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 13.1 Electric Charge 13.2 Electric Force 13.3 Electric Field 13.4 Electric Potential

 13.5 Conductors and Insulators 13.6 Key Formulas 13.7 Practice Questions 13.8 Explanations
Electric Force
There is a certain force associated with electric charge, so when a net charge is produced, a net electric force is also produced. We find electric force at work in anything that runs on batteries or uses a plug, but that isn’t all. Almost all the forces we examine in this book come from electric charges. When two objects “touch” one another—be it in a car crash or a handshake—the atoms of the two objects never actually come into contact. Rather, the atoms in the two objects repel each other by means of an electric force.
Coulomb’s Law
Electric force is analogous to gravitational force: the attraction or repulsion between two particles is directly proportional to the charge of the two particles and inversely proportional to the square of the distance between them. This relation is expressed mathematically as Coulomb’s Law:
In this equation, and are the charges of the two particles, r is the distance between them, and k is a constant of proportionality. In a vacuum, this constant is Coulumb’s constant, , which is approximately N · m2 / C2. Coulomb’s constant is often expressed in terms of a more fundamental constant—the permittivity of free space, , which has a value of C2/ N · m2:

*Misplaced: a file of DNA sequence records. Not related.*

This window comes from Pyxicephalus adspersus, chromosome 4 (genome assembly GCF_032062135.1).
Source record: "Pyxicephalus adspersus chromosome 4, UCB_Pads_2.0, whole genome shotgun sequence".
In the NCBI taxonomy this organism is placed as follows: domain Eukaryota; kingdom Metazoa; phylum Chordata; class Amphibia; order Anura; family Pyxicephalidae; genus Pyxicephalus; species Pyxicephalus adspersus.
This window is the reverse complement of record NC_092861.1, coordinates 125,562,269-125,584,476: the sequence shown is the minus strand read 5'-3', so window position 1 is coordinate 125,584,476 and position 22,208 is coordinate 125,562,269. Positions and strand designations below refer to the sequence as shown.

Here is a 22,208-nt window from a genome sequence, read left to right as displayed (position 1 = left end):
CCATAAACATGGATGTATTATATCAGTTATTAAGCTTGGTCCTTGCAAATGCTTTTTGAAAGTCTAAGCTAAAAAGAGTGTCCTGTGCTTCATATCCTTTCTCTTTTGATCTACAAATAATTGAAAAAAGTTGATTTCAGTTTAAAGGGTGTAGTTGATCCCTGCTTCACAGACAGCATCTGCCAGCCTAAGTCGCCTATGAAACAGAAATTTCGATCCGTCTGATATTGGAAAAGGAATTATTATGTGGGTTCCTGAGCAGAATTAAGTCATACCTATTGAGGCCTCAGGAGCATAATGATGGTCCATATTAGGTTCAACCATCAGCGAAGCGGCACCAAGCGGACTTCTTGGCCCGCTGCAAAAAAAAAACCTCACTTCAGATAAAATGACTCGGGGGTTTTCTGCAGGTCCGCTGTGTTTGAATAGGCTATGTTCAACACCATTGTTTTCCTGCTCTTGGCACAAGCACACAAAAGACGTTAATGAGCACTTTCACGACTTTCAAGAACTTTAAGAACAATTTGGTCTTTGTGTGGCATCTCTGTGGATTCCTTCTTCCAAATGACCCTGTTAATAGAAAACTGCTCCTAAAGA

If they come up on SAT II Physics, the values for and will be given to you, as will any other values for k when the electric force is acting in some other medium.
Example
 Two particles, one with charge +q and the other with charge –q, are a distance r apart. If the distance between the two particles is doubled and the charge of one of the particles is doubled, how does the electric force between them change?
According to Coulomb’s Law, the electric force between the two particles is initially
If we double one of the charges and double the value of r, we find:
Doubling the charge on one of the particles doubles the electric force, but doubling the distance between the particles divides the force by four, so in all, the electric force is half as strong as before.
Superposition
If you’ve got the hang of vectors, then you shouldn’t have too much trouble with the law of superposition of electric forces. The net force acting on a charged particle is the vector sum of all the forces acting on it. For instance, suppose we have a number of charged particles, , , and . The net force acting on is the force exerted on it by added to the force exerted on it by . More generally, in a system of n particles:
where is the force exerted on particle 1 by particle n and is the net force acting on particle 1. The particle in the center of the triangle in the diagram below has no net force acting upon it, because the forces exerted by the three other particles cancel each other out.
Example
 In the figure above, what is the direction of the force acting on particle A?
The net force acting on A is the vector sum of the force of B acting on A and the force of C acting on A. Because they are both positive charges, the force between A and B is repulsive, and the force of B on A will act to push A toward the left of the page. C will have an attractive force on A and will pull it toward the bottom of the page. If we add the effects of these two forces together, we find that the net force acting on A is diagonally down and to the left.
 Jump to a New ChapterIntroduction to the SAT IIIntroduction to SAT II PhysicsStrategies for Taking SAT II PhysicsVectorsKinematicsDynamicsWork, Energy, and PowerSpecial Problems in MechanicsLinear MomentumRotational MotionCircular Motion and GravitationThermal PhysicsElectric Forces, Fields, and PotentialDC CircuitsMagnetismElectromagnetic InductionWavesOpticsModern PhysicsPhysics GlossaryPractice Tests Are Your Best Friends
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